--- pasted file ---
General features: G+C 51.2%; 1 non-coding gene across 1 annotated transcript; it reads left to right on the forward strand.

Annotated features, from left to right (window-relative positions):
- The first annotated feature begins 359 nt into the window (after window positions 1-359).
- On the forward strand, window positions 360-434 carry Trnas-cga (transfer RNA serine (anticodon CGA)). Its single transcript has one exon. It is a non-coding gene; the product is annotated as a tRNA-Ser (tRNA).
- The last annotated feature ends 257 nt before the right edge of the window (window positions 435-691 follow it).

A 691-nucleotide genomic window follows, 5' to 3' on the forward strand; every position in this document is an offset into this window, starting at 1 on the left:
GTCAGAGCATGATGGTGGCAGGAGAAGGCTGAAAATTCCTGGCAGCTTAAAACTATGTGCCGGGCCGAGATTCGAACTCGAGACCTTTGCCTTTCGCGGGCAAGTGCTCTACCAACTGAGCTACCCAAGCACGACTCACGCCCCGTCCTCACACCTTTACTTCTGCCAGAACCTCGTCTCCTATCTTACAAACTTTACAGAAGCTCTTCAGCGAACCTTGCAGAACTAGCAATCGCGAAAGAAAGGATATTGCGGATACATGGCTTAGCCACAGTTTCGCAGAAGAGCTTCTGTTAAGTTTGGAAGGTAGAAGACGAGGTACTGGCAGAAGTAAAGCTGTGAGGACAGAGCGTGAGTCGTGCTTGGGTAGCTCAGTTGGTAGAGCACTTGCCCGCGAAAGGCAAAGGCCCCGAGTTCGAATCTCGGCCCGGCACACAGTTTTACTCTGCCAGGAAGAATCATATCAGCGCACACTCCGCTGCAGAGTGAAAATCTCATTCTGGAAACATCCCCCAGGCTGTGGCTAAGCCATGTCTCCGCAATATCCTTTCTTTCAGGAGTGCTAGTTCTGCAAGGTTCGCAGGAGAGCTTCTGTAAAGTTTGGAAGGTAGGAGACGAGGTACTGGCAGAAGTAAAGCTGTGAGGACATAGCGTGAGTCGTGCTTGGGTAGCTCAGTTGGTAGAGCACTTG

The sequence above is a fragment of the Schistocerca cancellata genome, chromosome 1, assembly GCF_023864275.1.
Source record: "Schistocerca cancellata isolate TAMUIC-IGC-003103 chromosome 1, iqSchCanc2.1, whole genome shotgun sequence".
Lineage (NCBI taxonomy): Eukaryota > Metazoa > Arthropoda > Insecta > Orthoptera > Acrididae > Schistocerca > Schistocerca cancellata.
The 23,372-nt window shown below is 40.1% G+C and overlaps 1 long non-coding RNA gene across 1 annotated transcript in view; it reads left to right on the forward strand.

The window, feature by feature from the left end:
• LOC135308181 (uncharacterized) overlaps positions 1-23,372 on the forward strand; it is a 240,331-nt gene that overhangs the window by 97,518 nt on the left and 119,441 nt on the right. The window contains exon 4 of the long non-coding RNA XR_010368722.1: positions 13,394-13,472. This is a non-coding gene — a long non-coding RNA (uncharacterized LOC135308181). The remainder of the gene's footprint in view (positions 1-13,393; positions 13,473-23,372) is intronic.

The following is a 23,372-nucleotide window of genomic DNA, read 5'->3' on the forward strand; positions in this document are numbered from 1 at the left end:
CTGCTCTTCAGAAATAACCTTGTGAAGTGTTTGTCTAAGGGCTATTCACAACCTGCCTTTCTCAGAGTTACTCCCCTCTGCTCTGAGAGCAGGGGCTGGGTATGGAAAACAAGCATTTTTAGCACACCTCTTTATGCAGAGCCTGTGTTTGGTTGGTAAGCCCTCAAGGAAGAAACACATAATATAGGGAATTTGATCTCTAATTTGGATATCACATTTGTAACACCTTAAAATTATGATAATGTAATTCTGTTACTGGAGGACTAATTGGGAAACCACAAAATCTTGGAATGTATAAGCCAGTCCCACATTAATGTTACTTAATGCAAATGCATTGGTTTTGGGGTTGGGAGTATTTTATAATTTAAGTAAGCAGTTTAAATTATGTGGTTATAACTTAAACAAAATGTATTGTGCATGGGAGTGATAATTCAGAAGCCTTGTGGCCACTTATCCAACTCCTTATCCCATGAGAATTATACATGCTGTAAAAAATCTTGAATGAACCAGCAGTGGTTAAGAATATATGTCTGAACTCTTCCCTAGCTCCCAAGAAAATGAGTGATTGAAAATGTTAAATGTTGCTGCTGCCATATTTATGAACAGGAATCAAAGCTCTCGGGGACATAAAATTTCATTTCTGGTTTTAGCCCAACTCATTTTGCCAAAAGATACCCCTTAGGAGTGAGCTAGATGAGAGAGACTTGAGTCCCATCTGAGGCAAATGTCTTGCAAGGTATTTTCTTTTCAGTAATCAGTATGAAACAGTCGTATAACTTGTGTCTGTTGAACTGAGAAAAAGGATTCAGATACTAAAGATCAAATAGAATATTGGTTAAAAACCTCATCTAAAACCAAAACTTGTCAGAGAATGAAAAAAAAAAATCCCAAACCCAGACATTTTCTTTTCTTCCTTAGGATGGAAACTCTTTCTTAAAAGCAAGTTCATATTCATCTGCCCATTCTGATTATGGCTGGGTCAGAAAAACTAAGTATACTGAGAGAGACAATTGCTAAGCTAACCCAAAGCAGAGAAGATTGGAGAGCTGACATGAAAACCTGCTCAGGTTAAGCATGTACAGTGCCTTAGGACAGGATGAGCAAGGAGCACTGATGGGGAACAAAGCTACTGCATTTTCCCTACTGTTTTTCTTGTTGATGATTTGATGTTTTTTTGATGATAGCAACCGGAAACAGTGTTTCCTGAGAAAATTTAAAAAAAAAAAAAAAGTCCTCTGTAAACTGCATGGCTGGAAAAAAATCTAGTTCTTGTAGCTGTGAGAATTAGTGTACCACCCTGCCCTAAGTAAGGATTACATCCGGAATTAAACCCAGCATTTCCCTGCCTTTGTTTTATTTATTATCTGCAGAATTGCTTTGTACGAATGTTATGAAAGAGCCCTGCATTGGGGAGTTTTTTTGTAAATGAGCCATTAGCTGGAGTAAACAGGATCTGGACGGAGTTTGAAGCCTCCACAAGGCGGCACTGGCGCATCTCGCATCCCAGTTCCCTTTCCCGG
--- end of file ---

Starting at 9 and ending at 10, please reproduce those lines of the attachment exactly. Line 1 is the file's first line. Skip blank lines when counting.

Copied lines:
Source record: "Schistocerca cancellata isolate TAMUIC-IGC-003103 chromosome 1, iqSchCanc2.1, whole genome shotgun sequence".
Lineage (NCBI taxonomy): Eukaryota > Metazoa > Arthropoda > Insecta > Orthoptera > Acrididae > Schistocerca > Schistocerca cancellata.